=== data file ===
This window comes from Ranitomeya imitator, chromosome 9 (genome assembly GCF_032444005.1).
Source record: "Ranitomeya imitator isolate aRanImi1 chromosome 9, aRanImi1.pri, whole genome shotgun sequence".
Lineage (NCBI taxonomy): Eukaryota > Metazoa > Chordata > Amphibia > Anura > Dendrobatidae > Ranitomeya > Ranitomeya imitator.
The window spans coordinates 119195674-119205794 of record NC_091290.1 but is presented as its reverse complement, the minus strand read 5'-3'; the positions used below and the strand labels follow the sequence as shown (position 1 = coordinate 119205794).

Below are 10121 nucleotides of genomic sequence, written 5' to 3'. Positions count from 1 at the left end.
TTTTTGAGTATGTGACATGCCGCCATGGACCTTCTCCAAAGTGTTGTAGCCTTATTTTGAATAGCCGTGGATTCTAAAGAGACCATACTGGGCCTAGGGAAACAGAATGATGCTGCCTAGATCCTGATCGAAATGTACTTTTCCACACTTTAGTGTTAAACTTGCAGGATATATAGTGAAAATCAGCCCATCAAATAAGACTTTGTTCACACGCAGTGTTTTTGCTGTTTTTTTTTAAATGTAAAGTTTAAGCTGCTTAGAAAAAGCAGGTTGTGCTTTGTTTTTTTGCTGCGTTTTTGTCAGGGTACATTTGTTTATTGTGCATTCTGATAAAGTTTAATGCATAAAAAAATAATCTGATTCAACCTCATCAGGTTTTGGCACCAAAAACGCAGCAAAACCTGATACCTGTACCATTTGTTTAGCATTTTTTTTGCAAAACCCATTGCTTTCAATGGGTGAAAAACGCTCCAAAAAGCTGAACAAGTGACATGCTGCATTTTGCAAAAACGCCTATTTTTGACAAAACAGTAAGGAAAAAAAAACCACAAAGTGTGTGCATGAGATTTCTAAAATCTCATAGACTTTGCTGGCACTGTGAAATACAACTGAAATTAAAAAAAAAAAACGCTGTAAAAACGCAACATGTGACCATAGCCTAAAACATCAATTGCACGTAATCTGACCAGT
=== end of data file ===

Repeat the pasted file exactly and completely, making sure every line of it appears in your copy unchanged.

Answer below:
This window comes from Ranitomeya imitator, chromosome 9 (genome assembly GCF_032444005.1).
Source record: "Ranitomeya imitator isolate aRanImi1 chromosome 9, aRanImi1.pri, whole genome shotgun sequence".
Lineage (NCBI taxonomy): Eukaryota > Metazoa > Chordata > Amphibia > Anura > Dendrobatidae > Ranitomeya > Ranitomeya imitator.
The window spans coordinates 119195674-119205794 of record NC_091290.1 but is presented as its reverse complement, the minus strand read 5'-3'; the positions used below and the strand labels follow the sequence as shown (position 1 = coordinate 119205794).

Below are 10121 nucleotides of genomic sequence, written 5' to 3'. Positions count from 1 at the left end.
TTTTTGAGTATGTGACATGCCGCCATGGACCTTCTCCAAAGTGTTGTAGCCTTATTTTGAATAGCCGTGGATTCTAAAGAGACCATACTGGGCCTAGGGAAACAGAATGATGCTGCCTAGATCCTGATCGAAATGTACTTTTCCACACTTTAGTGTTAAACTTGCAGGATATATAGTGAAAATCAGCCCATCAAATAAGACTTTGTTCACACGCAGTGTTTTTGCTGTTTTTTTTTAAATGTAAAGTTTAAGCTGCTTAGAAAAAGCAGGTTGTGCTTTGTTTTTTTGCTGCGTTTTTGTCAGGGTACATTTGTTTATTGTGCATTCTGATAAAGTTTAATGCATAAAAAAATAATCTGATTCAACCTCATCAGGTTTTGGCACCAAAAACGCAGCAAAACCTGATACCTGTACCATTTGTTTAGCATTTTTTTTGCAAAACCCATTGCTTTCAATGGGTGAAAAACGCTCCAAAAAGCTGAACAAGTGACATGCTGCATTTTGCAAAAACGCCTATTTTTGACAAAACAGTAAGGAAAAAAAAACCACAAAGTGTGTGCATGAGATTTCTAAAATCTCATAGACTTTGCTGGCACTGTGAAATACAACTGAAATTAAAAAAAAAAAACGCTGTAAAAACGCAACATGTGACCATAGCCTAAAACATCAATTGCACGTAATCTGACCAGT